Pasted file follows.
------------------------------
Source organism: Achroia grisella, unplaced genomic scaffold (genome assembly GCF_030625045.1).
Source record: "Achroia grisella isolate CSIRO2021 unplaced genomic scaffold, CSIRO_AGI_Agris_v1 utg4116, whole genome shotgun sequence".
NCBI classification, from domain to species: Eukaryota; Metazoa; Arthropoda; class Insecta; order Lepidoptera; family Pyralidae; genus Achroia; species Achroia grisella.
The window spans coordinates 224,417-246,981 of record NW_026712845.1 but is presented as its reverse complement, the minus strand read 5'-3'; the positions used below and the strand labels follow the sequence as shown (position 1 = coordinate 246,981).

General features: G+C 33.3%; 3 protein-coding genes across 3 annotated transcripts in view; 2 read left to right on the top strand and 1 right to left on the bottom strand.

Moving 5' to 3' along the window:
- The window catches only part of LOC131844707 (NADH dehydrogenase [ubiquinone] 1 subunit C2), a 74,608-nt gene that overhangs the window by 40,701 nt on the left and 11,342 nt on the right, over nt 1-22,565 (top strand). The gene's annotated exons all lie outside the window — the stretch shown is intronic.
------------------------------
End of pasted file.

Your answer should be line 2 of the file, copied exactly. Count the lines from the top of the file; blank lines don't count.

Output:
Source record: "Achroia grisella isolate CSIRO2021 unplaced genomic scaffold, CSIRO_AGI_Agris_v1 utg4116, whole genome shotgun sequence".